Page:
Thursday, July 25, 2013

Her Majesty - Robert Hardman

Those of you uninterested in the happenings of royalty should skip this post.  Actually, you should probably have skipped the Internet this week.  In case you missed it (seriously, how could you?), the royal baby entered the world on Monday.

Prince George Alexander Louis of Cambridge now sits third in line for the throne.  This is the first time in decades that this many generations have been lined up.  That fact is due primarily to the title subject of this book.

In a bit of fortuitous timing, I completed Robert Hardman's biography of Queen Elizabeth II on the royal birthday.  (Ok, I'll admit, I pushed myself through the last few pages just so I could revel in the connection.)  If you have been around the blog since the early days, you know of my adoration for all things royal.  I even read an unauthorized biography of Will & Kate's love story back in 2011.  For me, it's an indulgence verging on obsession - and I'm ok with that.  So I spent a good part of Monday and Tuesday watching a live feed of hospital doors.  Who cares?  So did a whole bunch of other people.

At least I also invested time in understanding why the monarchy remains an important part of British government.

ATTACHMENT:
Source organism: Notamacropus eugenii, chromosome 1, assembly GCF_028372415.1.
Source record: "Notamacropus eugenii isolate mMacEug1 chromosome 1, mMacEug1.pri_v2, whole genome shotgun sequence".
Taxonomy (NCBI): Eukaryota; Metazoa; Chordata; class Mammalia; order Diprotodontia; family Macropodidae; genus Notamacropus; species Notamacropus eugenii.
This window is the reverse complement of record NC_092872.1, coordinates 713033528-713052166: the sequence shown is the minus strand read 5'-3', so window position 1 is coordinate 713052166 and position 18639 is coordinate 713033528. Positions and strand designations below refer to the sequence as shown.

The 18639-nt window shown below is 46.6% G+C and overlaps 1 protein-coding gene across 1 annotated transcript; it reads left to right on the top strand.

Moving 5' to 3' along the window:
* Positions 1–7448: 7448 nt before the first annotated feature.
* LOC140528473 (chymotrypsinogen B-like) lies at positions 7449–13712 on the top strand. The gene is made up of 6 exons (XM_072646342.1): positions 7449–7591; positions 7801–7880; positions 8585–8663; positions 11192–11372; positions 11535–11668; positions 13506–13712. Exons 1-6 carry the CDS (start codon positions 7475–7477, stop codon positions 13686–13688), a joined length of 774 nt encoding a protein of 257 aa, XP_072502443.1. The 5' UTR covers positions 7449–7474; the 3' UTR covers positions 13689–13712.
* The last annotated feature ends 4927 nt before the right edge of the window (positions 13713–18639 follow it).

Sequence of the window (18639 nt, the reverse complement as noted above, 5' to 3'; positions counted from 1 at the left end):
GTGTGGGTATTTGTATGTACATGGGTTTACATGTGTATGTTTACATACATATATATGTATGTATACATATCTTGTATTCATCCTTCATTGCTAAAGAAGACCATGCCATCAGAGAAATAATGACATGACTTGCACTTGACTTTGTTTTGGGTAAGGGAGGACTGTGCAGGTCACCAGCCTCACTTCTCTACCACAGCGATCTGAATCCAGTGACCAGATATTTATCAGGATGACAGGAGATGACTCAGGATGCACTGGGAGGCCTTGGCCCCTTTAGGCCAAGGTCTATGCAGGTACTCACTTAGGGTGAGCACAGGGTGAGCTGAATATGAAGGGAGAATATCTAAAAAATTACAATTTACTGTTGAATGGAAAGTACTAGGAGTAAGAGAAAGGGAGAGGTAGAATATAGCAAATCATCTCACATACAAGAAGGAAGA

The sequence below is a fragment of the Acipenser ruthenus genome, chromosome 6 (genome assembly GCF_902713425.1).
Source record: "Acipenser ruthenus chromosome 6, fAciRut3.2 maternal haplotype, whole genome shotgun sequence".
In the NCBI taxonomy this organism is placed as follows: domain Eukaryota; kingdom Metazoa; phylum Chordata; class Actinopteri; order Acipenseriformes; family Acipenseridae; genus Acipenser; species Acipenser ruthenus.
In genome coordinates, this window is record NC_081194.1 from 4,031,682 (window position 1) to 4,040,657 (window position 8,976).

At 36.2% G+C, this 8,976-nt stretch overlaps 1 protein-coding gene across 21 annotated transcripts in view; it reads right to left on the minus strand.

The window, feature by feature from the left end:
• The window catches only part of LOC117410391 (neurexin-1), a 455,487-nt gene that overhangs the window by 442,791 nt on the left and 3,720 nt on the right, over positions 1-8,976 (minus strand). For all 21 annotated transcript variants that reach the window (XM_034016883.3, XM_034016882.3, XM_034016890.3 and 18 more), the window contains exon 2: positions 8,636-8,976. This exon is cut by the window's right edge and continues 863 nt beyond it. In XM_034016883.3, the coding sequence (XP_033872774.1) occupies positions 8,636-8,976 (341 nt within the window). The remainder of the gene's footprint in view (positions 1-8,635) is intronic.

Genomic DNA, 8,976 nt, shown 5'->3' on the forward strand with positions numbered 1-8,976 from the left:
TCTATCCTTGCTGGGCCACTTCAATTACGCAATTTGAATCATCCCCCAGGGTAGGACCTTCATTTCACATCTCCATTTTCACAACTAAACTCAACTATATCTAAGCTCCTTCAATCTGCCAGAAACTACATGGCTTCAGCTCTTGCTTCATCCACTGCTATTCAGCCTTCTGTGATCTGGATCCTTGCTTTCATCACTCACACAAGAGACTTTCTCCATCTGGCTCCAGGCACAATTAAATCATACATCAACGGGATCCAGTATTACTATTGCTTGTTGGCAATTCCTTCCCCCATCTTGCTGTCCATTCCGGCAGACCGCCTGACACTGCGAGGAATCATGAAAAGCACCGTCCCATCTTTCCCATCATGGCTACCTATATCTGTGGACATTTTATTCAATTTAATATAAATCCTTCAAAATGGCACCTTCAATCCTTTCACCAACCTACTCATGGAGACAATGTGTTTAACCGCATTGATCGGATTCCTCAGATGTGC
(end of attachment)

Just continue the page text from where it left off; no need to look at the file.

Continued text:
Hardman offers an overview of the Queen's life and responsibilities apart from scholarly works which have already been written.  He speaks much more colloquially and informally, though he steers far clear of tabloid-style gossip.  For me, he struck a great balance.  He kept the material interesting and engaging without focusing on the salacious.

Considering my lifelong love of British royal history, I found myself surprised by how much I learned from Her Majesty.  I think this can be racked up as another case of me being unfamiliar with recent history.  Most significantly, Hardman demonstrates the breadth of the Queen's activities, the modern role of the royal family and how it has developed, and the significance of the Commonwealth.

Hardman was granted several key interviews which made the book not only more reputable, but also more enjoyable for us royalists.  Prince Andrew - Duke of York and the Queen's second son - and Prince William - Duke of Cambridge, Queen's grandson, second in line for the throne, and new father - both offered perspective into the Queen's life and work.  From the amount of content from each of them, I guess they only had one meeting each with Hardman.  Still, having the personal, familial touch really did add something to the work.

The release of this book fell in conjunction with the Diamond Jubilee, marking 60 years of Queen Elizabeth's reign.  Her time on the throne has encompassed some remarkable changes not only in Britain, but the world.  There have been a few rough patched, but, overall, the Queen has guided the transitions well and remains beloved by millions.  The place of the royal family looks entirely different now than it did at the start of her reign.  And, yet, these changes appear to be for the best.  With the birth of a new prince and the global love for his parents and ancestors, the House of Windsor seems poised to enter a new era with grace and class.

Pages: 384
Date Completed: July 22, 2013

No comments:

Post a Comment